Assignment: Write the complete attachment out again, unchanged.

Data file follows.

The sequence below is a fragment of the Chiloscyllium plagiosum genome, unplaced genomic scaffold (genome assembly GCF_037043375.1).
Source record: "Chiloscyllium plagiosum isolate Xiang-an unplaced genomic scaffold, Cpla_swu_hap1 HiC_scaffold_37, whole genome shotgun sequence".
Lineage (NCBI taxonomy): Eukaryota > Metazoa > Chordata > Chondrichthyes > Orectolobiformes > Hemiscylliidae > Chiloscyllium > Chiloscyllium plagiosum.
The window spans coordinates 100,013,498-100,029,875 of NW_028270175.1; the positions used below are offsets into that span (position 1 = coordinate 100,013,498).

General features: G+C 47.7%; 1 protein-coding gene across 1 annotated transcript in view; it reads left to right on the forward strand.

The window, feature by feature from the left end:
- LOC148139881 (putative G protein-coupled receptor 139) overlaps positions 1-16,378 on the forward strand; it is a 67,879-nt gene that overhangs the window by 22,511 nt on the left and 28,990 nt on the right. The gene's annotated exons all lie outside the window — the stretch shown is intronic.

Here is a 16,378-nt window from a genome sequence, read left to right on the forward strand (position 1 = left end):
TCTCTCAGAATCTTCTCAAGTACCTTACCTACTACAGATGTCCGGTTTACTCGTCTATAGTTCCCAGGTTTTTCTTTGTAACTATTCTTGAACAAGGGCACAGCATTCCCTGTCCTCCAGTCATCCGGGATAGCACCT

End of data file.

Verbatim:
The sequence below is a fragment of the Chiloscyllium plagiosum genome, unplaced genomic scaffold (genome assembly GCF_037043375.1).
Source record: "Chiloscyllium plagiosum isolate Xiang-an unplaced genomic scaffold, Cpla_swu_hap1 HiC_scaffold_37, whole genome shotgun sequence".
Lineage (NCBI taxonomy): Eukaryota > Metazoa > Chordata > Chondrichthyes > Orectolobiformes > Hemiscylliidae > Chiloscyllium > Chiloscyllium plagiosum.
The window spans coordinates 100,013,498-100,029,875 of NW_028270175.1; the positions used below are offsets into that span (position 1 = coordinate 100,013,498).

General features: G+C 47.7%; 1 protein-coding gene across 1 annotated transcript in view; it reads left to right on the forward strand.

The window, feature by feature from the left end:
- LOC148139881 (putative G protein-coupled receptor 139) overlaps positions 1-16,378 on the forward strand; it is a 67,879-nt gene that overhangs the window by 22,511 nt on the left and 28,990 nt on the right. The gene's annotated exons all lie outside the window — the stretch shown is intronic.

Here is a 16,378-nt window from a genome sequence, read left to right on the forward strand (position 1 = left end):
TCTCTCAGAATCTTCTCAAGTACCTTACCTACTACAGATGTCCGGTTTACTCGTCTATAGTTCCCAGGTTTTTCTTTGTAACTATTCTTGAACAAGGGCACAGCATTCCCTGTCCTCCAGTCATCCGGGATAGCACCT